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Hidden Dangers: Keeping Horse Founder at Bay

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founder in horses

As horse owners, we can all appreciate the sight of horses grazing on a lush green pasture! But there are dangers that can lurk in those lush pastures. A common cause of laminitis in horses is the beautiful green grasses of spring and summer.

What is Laminitis?

Laminitis in horses is a painful inflammation of the tissue within the foot that connects the hoof wall to the coffin bone. In severe cases, the coffin bone inside the hoof tears away from the hoof wall and rotates downward. This rotation is called horse founder.

founder in horses

Click here to learn how to prevent founder in your horse.

When considering diets for horses that are laminitic (horses prone to founder or already foundered), there are two distinct types of horses: those who founder due to a change in diet and those who founder due to other causes (colic, hormonal imbalance, etc.).

Early signs of founder in horses include:

  • Less active and reluctance to move
  • Depression
  • Heat in the hooves (hooves warmer than normal)
  • A "pounding" digital pulse at the back of the pastern
  • "Sawhorse" Stance: hind feed under his body and their front feet placed farther forward than normal
  • Pain response when pressure is applied to his sole

If you think your horse is exhibiting signs of founder, contact your veterinarian immediately.

Caring for the High-Risk or Foundered Horse

  • Avoid Sweets: Most (but not all) founder prone horses are carbohydrate sensitive and are over weight. Avoiding feeds high in sugar and starch is a necessity. A quality diet that is low in calories and high in fiber works well to allow them to gradually lose weight while staying healthy.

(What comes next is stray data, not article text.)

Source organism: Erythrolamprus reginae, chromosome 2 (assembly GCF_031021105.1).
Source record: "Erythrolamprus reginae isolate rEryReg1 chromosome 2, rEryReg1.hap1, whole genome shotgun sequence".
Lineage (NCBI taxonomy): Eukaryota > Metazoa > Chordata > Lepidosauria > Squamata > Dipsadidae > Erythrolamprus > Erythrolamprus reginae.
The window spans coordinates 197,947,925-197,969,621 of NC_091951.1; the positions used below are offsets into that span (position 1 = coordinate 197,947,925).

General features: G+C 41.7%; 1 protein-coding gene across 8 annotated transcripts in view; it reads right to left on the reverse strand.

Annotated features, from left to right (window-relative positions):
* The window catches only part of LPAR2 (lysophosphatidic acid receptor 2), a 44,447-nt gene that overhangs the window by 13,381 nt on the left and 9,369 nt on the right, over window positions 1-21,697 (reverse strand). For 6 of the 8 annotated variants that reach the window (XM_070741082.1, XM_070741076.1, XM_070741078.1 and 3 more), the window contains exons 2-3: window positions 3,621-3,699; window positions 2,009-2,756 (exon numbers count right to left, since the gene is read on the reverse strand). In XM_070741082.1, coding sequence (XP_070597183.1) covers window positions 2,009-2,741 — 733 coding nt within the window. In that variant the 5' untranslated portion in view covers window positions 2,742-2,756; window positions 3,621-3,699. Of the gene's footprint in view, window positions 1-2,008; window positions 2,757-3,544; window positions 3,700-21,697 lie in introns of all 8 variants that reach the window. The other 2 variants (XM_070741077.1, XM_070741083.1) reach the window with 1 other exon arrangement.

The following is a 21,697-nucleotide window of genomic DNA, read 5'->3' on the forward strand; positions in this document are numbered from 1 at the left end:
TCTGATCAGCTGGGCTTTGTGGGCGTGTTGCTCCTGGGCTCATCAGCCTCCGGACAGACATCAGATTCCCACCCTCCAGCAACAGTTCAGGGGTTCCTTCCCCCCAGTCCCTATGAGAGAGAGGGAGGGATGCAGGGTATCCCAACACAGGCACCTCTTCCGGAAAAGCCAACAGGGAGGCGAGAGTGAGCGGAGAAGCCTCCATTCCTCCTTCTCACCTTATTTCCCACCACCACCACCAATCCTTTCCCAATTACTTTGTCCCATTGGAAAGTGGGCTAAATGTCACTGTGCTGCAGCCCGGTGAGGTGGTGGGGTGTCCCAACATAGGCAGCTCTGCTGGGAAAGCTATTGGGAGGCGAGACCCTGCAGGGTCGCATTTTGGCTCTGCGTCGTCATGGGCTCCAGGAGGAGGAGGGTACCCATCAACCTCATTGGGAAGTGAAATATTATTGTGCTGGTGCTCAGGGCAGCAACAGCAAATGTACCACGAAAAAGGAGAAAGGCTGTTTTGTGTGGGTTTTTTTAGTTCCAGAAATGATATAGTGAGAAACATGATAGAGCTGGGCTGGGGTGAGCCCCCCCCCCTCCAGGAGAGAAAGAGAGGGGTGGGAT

• Soak Hay: Soaking your horse's hay in hot water for 30 minutes or 60 minutes in cold water will help remove excessive sugars in your horse's hay. Be sure to pour off the water and be aware that wet feed gets moldy quickly! If your horse has not consumed all of the hay within a few hours, discard the uneaten hay.
  • Biotin: Consider feeding your horse a supplement containing biotin to encourage healthy hoof growth. Manna Pro Sho-Hoof is an excellent supplement for the foundered horse. Sho-Hoof contains biotin and other nutrients important to overall hoof health.
  • Exercise: Movement is necessary to support good circulation to the hoof. Depending on the severity of your horse's hoof condition, determine if and how much movement would benefit your horse's hoof. Complete stall rest is generally not the right solution. Contact your veterinarian to discuss if movement will benefit your horse at this time. 
  • Corrective Barefoot Trimming or Corrective Shoeing: Corrective horse hoof trimming is a must for the foundered horse. Search high and low for an experienced farrier, with a background in trimming foundered horses. Look for tips from a farrier in our next blog!
  • Use a Hoof Dressing: Applying a hoof dressing to your horse's hooves at least three times a week will help support healing and encourage new hoof growth. If you prefer a thicker, moisturizing hoof dressing, try our Corona Hoof Dressing. If you prefer a thinner, quick drying hoof dressing, try Cut-Heal Hoof Heal.

Have a Thin Laminitic Horse?

If your laminitic horse is thin, still avoid high starch feeds, but rather feed beet bulp (molasses free) or forage based feeds. Laminitic horses can handle calories from fiber and fat but not from starch and sugar.Start to Finish Cool Calories 100 is an excellent source of fat, contains no starch or sugars, and is a great weight gain supplement for founder prone horses.

Remember, no two foundered horses are the same. Finding the right solution for your individual horse is of the utmost importance.

Gabby Gufler

Gabby Gufler

Gabby Gufler graduated from Truman State University in 2013 with a BS in Animal Science & Nutrition and a minor in Equine Science. Gabby currently works on Manna Pro’s marketing team, and enjoys competing regularly with her six horses.

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